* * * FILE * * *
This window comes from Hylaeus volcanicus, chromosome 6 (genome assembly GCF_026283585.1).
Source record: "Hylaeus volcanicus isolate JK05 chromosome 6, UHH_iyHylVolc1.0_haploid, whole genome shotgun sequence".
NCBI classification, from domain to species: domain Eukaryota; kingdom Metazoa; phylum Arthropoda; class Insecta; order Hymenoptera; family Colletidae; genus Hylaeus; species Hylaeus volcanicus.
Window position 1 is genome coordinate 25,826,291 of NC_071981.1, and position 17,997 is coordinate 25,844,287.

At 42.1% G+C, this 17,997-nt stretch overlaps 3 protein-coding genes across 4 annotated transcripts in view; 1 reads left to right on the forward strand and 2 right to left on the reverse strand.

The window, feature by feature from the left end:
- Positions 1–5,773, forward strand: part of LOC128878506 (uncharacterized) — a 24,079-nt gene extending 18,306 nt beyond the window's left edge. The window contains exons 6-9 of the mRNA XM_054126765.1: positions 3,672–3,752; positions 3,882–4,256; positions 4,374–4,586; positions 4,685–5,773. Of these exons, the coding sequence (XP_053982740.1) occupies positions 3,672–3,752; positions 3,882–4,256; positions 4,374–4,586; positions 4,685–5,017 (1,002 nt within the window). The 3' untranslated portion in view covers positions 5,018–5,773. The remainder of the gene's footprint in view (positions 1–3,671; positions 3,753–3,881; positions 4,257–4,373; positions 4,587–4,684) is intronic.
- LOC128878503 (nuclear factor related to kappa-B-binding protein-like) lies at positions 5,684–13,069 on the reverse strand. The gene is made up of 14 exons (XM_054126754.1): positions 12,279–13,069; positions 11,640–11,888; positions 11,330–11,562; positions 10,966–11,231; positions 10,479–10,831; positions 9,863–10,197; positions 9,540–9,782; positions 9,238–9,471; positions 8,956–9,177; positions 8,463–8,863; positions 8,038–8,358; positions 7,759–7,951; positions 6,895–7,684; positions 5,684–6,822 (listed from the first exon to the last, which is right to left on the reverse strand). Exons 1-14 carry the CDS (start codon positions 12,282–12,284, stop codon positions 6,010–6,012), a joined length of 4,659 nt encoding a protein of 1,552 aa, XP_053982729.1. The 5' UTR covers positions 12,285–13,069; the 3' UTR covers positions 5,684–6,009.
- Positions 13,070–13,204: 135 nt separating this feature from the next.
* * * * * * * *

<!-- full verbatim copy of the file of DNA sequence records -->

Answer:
This window comes from Hylaeus volcanicus, chromosome 6 (genome assembly GCF_026283585.1).
Source record: "Hylaeus volcanicus isolate JK05 chromosome 6, UHH_iyHylVolc1.0_haploid, whole genome shotgun sequence".
NCBI classification, from domain to species: domain Eukaryota; kingdom Metazoa; phylum Arthropoda; class Insecta; order Hymenoptera; family Colletidae; genus Hylaeus; species Hylaeus volcanicus.
Window position 1 is genome coordinate 25,826,291 of NC_071981.1, and position 17,997 is coordinate 25,844,287.

At 42.1% G+C, this 17,997-nt stretch overlaps 3 protein-coding genes across 4 annotated transcripts in view; 1 reads left to right on the forward strand and 2 right to left on the reverse strand.

The window, feature by feature from the left end:
- Positions 1–5,773, forward strand: part of LOC128878506 (uncharacterized) — a 24,079-nt gene extending 18,306 nt beyond the window's left edge. The window contains exons 6-9 of the mRNA XM_054126765.1: positions 3,672–3,752; positions 3,882–4,256; positions 4,374–4,586; positions 4,685–5,773. Of these exons, the coding sequence (XP_053982740.1) occupies positions 3,672–3,752; positions 3,882–4,256; positions 4,374–4,586; positions 4,685–5,017 (1,002 nt within the window). The 3' untranslated portion in view covers positions 5,018–5,773. The remainder of the gene's footprint in view (positions 1–3,671; positions 3,753–3,881; positions 4,257–4,373; positions 4,587–4,684) is intronic.
- LOC128878503 (nuclear factor related to kappa-B-binding protein-like) lies at positions 5,684–13,069 on the reverse strand. The gene is made up of 14 exons (XM_054126754.1): positions 12,279–13,069; positions 11,640–11,888; positions 11,330–11,562; positions 10,966–11,231; positions 10,479–10,831; positions 9,863–10,197; positions 9,540–9,782; positions 9,238–9,471; positions 8,956–9,177; positions 8,463–8,863; positions 8,038–8,358; positions 7,759–7,951; positions 6,895–7,684; positions 5,684–6,822 (listed from the first exon to the last, which is right to left on the reverse strand). Exons 1-14 carry the CDS (start codon positions 12,282–12,284, stop codon positions 6,010–6,012), a joined length of 4,659 nt encoding a protein of 1,552 aa, XP_053982729.1. The 5' UTR covers positions 12,285–13,069; the 3' UTR covers positions 5,684–6,009.
- Positions 13,070–13,204: 135 nt separating this feature from the next.